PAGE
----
EGU General Assembly 2021
© Author(s) 2021. This work is distributed under
the Creative Commons Attribution 4.0 License.

Impacts of riverine terrestrial organic matter on the lower trophic levels of an Arctic shelf ecosystem

Michael Bedington1, Ricardo Torres1, Luca Polimene1, Phillip Wallhead2, Bennett Juhls3,4, Juri Palmtag5, Jens Strauss4, and Paul J. Mann5
Michael Bedington et al.
  • 1Plymouth Marine Laboratory, Plymouth, UK
  • 2Norwegian Institute for Water Research, Bergen, Norway
  • 3Freie Universität Berlin, Berlin, Germany
  • 4Alfred Wegener Institute, Potsdam, Germany
  • 5Northumbria University, Newcastle-upon-Tyne, UK

The Arctic ocean receives 11% of the entire global river discharge via several great Arctic rivers that drain vast catchments underlain with carbon-rich permafrost. Arctic marginal shelf seas are therefore heavily influenced by terrestrial dissolved organic matter (tDOM) supply, influencing coastal biogeochemical processes and food-webs, as well as physio-chemical properties (e.g. stratification or nutrient concentrations).

Whilst carbon and associated macronutrients supplied by tDOM may enhance the nutrient and carbon substrates for lower trophic levels (phytoplankton/zooplankton), promoting increased local and regional productivity, it can also have opposing effects through a series of indirect processes (e.g. increased light absorption limiting light penetration through the water column). Understanding the relative importance and timing of these processes, and how they vary spatially, is necessary to identify how land-ocean interfaces currently operate.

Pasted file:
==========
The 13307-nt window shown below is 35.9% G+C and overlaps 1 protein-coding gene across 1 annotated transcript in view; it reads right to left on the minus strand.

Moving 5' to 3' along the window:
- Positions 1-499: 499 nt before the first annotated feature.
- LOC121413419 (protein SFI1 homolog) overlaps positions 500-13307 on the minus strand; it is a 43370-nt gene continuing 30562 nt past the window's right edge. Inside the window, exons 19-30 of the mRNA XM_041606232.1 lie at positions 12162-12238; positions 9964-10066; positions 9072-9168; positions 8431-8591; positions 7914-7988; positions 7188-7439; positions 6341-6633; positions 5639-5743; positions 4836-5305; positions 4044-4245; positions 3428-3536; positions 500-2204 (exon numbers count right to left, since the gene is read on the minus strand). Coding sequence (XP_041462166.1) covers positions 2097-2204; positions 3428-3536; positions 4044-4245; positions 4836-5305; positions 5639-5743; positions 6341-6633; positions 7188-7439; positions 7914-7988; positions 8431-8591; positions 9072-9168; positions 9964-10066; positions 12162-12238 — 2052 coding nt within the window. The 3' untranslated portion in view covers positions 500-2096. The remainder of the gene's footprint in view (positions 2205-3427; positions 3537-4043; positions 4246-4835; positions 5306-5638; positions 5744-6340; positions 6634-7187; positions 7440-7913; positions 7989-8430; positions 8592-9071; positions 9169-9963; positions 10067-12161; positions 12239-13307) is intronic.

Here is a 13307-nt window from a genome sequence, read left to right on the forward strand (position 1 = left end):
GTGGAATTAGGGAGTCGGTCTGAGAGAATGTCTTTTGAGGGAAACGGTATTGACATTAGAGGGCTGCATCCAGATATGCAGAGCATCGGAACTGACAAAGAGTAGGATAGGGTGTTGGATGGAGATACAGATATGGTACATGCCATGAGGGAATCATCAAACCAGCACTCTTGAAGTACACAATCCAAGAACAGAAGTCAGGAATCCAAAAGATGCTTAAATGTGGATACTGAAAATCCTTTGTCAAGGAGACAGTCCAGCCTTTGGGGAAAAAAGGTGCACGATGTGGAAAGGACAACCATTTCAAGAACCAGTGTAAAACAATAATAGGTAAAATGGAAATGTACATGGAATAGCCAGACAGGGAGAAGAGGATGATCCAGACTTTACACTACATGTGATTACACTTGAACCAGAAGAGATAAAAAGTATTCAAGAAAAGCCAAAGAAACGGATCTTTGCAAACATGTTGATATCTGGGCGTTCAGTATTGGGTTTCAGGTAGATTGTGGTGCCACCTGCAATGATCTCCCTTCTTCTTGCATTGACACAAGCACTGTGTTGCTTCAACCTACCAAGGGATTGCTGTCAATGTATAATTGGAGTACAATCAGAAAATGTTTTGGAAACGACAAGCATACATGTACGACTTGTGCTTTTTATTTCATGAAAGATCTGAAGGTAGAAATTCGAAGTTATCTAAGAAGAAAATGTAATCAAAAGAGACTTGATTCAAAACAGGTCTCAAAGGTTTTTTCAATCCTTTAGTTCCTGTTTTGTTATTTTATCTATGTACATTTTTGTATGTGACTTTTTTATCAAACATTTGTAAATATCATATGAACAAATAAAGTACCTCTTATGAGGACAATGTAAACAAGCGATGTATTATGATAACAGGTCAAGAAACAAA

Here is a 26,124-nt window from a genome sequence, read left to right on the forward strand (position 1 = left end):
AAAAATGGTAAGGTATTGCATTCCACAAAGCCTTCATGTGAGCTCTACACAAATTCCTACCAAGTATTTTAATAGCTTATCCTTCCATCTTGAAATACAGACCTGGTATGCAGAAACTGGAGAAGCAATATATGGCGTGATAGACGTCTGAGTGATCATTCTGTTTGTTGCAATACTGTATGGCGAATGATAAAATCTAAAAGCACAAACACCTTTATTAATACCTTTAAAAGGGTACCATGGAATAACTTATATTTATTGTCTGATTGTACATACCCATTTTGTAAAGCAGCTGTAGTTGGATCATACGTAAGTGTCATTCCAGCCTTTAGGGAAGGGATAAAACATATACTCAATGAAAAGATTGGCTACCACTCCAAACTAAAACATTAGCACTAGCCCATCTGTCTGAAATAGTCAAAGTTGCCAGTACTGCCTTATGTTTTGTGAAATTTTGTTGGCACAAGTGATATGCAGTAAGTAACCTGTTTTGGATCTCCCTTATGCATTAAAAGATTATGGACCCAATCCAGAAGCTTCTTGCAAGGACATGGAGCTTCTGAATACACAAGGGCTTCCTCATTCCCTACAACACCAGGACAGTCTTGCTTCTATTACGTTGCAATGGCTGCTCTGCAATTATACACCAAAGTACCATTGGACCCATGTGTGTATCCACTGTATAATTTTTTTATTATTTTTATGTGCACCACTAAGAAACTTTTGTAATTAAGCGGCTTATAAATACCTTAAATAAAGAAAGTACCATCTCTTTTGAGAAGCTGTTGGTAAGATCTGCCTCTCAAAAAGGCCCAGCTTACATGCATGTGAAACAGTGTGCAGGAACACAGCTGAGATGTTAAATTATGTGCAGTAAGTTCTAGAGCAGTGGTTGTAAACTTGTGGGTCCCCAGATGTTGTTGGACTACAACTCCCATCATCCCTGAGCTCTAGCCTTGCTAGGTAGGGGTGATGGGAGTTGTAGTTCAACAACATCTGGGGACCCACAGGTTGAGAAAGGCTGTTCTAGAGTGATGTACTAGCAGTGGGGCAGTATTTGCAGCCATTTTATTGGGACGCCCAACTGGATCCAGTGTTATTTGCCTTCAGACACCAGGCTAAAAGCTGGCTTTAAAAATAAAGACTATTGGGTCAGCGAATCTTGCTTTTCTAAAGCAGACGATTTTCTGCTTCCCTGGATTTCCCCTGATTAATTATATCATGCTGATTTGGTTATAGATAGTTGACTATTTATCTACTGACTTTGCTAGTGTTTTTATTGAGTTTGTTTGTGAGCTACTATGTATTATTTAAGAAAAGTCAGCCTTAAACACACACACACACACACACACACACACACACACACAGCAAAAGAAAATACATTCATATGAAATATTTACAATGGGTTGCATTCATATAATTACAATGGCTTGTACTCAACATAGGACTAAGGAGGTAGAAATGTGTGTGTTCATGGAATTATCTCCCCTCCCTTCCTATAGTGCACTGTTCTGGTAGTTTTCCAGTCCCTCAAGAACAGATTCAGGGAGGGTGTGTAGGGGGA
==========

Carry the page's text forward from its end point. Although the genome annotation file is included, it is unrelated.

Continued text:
Future climate scenarios indicate increased quantities of riverine tDOM delivered to the near-shore, with increased freshwater runoff and greater terrestrial permafrost thaw and erosion. This is likely to be exacerbated by the disappearance of seasonal sea ice cover and increased coastal erosion rates. We can therefore expect changes in planktonic phenology and productivity, with concomitant changes in bacterial and higher trophic level success. Understanding how these factors interact and may change under future climate scenarios is therefore critical to predict the future impact on shelf sea Arctic ecosystems and the ecosystem services they provide.

In the Changing Arctic Carbon cycle in the cOastal Ocean Near-shore (CACOON) project (UK-Germany collaboration) we are using coupled hydrodynamic-biogeochemical models in the extensive shallow shelf of the Laptev sea to explore the relationship between these factors. The ecosystem model ERSEM has been adapted to explicitly include a tDOM component. This coupled model system allows us to investigate both the role of present day tDOM in an Arctic coastal ecosystem and to project the potential impacts of increased tDOM input in future.

How to cite: Bedington, M., Torres, R., Polimene, L., Wallhead, P., Juhls, B., Palmtag, J., Strauss, J., and Mann, P. J.: Impacts of riverine terrestrial organic matter on the lower trophic levels of an Arctic shelf ecosystem, EGU General Assembly 2021, online, 19–30 Apr 2021, EGU21-12897,, 2021.

Corresponding displays formerly uploaded have been withdrawn.